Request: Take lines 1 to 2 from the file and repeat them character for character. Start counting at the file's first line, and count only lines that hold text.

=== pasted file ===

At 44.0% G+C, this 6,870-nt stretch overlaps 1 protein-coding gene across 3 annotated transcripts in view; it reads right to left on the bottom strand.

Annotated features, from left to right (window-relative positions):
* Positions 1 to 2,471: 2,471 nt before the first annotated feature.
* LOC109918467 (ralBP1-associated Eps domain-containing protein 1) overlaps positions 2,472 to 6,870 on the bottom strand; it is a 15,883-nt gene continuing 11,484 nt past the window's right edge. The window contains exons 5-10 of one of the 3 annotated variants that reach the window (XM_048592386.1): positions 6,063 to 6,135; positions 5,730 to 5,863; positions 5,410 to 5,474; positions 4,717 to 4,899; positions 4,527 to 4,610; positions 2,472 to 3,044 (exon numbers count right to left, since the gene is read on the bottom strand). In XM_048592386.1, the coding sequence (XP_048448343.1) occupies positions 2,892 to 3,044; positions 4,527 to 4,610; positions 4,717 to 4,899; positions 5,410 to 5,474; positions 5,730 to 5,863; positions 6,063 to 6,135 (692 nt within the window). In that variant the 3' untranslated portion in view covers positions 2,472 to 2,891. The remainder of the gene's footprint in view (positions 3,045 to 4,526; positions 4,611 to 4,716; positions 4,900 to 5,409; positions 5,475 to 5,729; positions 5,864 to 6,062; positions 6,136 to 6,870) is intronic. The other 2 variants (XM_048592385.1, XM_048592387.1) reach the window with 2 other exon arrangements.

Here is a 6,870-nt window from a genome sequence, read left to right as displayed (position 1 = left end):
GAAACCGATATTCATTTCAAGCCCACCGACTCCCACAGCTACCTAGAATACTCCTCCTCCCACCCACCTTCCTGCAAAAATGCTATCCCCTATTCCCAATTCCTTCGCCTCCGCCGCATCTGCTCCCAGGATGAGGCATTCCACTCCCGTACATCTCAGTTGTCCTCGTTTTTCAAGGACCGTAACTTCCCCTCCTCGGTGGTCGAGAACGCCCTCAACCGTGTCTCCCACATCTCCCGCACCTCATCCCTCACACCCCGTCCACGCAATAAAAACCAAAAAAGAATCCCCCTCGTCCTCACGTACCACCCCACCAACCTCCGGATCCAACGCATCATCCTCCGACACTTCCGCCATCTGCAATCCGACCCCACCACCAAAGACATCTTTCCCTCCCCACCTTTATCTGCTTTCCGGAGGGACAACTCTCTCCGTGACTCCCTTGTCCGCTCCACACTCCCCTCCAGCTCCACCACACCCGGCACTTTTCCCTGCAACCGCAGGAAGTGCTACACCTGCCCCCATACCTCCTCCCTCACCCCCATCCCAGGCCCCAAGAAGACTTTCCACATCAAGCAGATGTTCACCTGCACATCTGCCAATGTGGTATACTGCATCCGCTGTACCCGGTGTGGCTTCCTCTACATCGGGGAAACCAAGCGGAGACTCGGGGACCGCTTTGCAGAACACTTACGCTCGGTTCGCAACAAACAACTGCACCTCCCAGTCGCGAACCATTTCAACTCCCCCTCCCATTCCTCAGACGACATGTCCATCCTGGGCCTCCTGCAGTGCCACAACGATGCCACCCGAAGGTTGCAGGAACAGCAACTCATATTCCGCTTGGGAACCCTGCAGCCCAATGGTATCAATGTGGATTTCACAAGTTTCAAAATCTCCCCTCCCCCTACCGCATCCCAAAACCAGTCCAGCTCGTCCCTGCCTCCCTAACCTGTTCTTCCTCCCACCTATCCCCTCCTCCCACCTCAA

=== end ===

At 44.0% G+C, this 6,870-nt stretch overlaps 1 protein-coding gene across 3 annotated transcripts in view; it reads right to left on the bottom strand.

Annotated features, from left to right (window-relative positions):